ACTION TIP: Don’t just start with the rich folks in your community. If I had a nickel for how many times I’ve sat in a campaign screening session and folks in the room have named the wealthiest person in the community as the “go to “ prospect, I’d be a wealthy woman. Seriously! Just because someone has capacity doesn’t mean they’re interested in your cause, or even that they’re philanthropic. Similarly, just because they’re passionate about your mission doesn’t mean they have the resources to make a major gift.
ACTION TIP: Begin with your “insiders” – current and past board; current major donors; staff; volunteers; members; service users; close friends of insiders. Who is currently giving at or near your major gift amount? Could they give more? You may not know now, but that’s what you’re screening for. What you do know is they have linkage and more than a passing interest. Two out of three ain’t a bad place to start.
ACTION TIP: Move on to others who have at least two of LIA. Begin to “qualify” these folks using (1) research, and (2) reaching out to see if they respond to relationship-building moves. Getting major gifts relies on building relationships, but only about 1/3 of your initial list of MG prospects will be interested in building a relationship with you. If they’re not going to “play,” putting them in your MG portfolio will waste your time.
SECRET: Your prospect list will account for 80% of your success with major gifts fundraising. So it pays to spend time building and honing this list.
3. The Best Case for Support for this Campaign
Will your prospect readily understand why you’re asking? The prospect must feel their gift is essential.in order to create a valued outcome. Something they care about as much as you do. Remember, major gifts is not about “money.” It’s about outcomes. Making something happen that otherwise wouldn’t. Don’t just say “Last year you gave $500. Will you give $1,000 this year?”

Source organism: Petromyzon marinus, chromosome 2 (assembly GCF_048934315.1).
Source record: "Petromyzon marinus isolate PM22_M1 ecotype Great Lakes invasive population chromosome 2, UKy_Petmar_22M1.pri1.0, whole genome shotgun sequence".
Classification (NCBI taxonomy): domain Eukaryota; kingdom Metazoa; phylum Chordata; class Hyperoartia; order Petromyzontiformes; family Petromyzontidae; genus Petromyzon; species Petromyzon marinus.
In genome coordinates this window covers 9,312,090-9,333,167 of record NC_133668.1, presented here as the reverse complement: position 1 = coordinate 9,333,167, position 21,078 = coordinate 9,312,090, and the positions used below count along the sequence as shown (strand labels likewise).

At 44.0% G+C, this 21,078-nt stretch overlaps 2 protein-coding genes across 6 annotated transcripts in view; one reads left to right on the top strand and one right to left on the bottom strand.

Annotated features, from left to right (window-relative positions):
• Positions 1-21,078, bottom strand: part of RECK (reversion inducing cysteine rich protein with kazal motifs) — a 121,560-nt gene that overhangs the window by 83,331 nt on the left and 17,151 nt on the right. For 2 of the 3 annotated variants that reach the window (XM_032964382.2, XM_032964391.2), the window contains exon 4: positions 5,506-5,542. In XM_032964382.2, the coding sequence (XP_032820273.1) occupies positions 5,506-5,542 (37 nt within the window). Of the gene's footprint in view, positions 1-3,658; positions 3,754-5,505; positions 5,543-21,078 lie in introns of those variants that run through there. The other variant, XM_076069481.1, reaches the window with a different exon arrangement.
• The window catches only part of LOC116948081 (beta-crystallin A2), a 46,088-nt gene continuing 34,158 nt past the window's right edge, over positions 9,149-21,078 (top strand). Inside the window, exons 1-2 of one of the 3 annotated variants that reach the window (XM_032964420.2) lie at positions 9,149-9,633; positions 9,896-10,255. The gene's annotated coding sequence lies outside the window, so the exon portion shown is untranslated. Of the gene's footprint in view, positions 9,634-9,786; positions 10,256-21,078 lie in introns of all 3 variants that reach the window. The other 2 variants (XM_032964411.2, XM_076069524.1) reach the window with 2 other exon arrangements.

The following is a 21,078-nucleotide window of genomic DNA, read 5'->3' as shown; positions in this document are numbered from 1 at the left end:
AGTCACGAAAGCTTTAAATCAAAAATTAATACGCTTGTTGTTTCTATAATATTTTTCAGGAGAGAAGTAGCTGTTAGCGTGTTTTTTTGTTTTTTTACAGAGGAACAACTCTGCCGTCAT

The best case for support incorporates storytelling.
- Share the need (“Once upon a time…”);
- Show how you address need (“these bad things happened, and this was what was done to improve the situation… then more bad things happened…conflict/band-aid; conflict/band-aid… bringing you to today);
- Show how donor can create a happy ending.
Your story should demonstrate what would happen if your nonprofit ceased to exist. Or if the program for which you’re seeking funding doesn’t come to fruition. If your prospect feels you’re simply asking for “money” they cannot make a passionate, values-based gift.
ACTION TIP: The prospect must feel the amount you’re asking is the right amount. There’s a concept in Judaism known as t’rumah. Loosely translated, it means “a gift from the heart that’s enough to get the job done.” It comes from the story of the delivery of the Ten Commandments. Beforehand, Moses came to the people and asked them to donate to build an ark worthy of receiving such a gift. They were told precisely what was needed. Nothing more. Nothing less. What was needed was “enough” to get the job done. Your donor wants to know what will be enough. What will your entire project cost? Then they can figure out where they fit within the scope of the impact you want to make possible.
SECRET: Your case for support should be specific and outcome oriented. Because “we want as much $$ as we can possibly raise” is not inspiring. Who doesn’t? But why should your donor give to you (as opposed to someone else), and why should they give this amount?
4. A Gift Chart Tied to Your Fundraising Goal
Most organizations simply do not have a large enough donor base (or mailing list) to be sustainable without major gifts. So it pays to figure out precisely how you can get to your goal. A formal gift chart, (which you can use for an annual as well as a more formal capital campaign) outlines at the outset how many donors you’ll need, and at what levels, to reach your goal.